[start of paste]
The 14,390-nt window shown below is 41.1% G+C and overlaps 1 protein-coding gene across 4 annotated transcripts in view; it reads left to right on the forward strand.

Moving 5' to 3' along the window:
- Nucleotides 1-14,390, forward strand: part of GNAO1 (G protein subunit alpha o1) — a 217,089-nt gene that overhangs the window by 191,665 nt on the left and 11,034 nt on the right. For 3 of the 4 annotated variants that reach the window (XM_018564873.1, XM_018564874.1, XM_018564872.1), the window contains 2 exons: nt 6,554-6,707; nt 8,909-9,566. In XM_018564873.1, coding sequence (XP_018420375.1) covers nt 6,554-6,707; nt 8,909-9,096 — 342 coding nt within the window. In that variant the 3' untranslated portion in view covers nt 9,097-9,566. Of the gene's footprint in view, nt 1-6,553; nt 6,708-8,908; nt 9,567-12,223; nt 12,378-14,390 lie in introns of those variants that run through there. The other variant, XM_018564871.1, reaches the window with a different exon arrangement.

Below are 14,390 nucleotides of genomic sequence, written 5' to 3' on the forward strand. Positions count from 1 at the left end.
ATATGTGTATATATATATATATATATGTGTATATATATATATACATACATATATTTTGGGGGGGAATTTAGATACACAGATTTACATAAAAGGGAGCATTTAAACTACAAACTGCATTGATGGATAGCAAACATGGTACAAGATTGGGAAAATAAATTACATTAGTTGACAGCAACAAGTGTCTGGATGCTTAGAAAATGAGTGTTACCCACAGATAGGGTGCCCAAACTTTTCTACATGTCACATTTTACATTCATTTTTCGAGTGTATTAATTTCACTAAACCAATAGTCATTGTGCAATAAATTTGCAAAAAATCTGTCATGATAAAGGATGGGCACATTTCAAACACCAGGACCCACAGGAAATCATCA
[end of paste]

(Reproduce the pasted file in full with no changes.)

The 14,390-nt window shown below is 41.1% G+C and overlaps 1 protein-coding gene across 4 annotated transcripts in view; it reads left to right on the forward strand.

Moving 5' to 3' along the window:
- Nucleotides 1-14,390, forward strand: part of GNAO1 (G protein subunit alpha o1) — a 217,089-nt gene that overhangs the window by 191,665 nt on the left and 11,034 nt on the right. For 3 of the 4 annotated variants that reach the window (XM_018564873.1, XM_018564874.1, XM_018564872.1), the window contains 2 exons: nt 6,554-6,707; nt 8,909-9,566. In XM_018564873.1, coding sequence (XP_018420375.1) covers nt 6,554-6,707; nt 8,909-9,096 — 342 coding nt within the window. In that variant the 3' untranslated portion in view covers nt 9,097-9,566. Of the gene's footprint in view, nt 1-6,553; nt 6,708-8,908; nt 9,567-12,223; nt 12,378-14,390 lie in introns of those variants that run through there. The other variant, XM_018564871.1, reaches the window with a different exon arrangement.

Below are 14,390 nucleotides of genomic sequence, written 5' to 3' on the forward strand. Positions count from 1 at the left end.
ATATGTGTATATATATATATATATATGTGTATATATATATATACATACATATATTTTGGGGGGGAATTTAGATACACAGATTTACATAAAAGGGAGCATTTAAACTACAAACTGCATTGATGGATAGCAAACATGGTACAAGATTGGGAAAATAAATTACATTAGTTGACAGCAACAAGTGTCTGGATGCTTAGAAAATGAGTGTTACCCACAGATAGGGTGCCCAAACTTTTCTACATGTCACATTTTACATTCATTTTTCGAGTGTATTAATTTCACTAAACCAATAGTCATTGTGCAATAAATTTGCAAAAAATCTGTCATGATAAAGGATGGGCACATTTCAAACACCAGGACCCACAGGAAATCATCA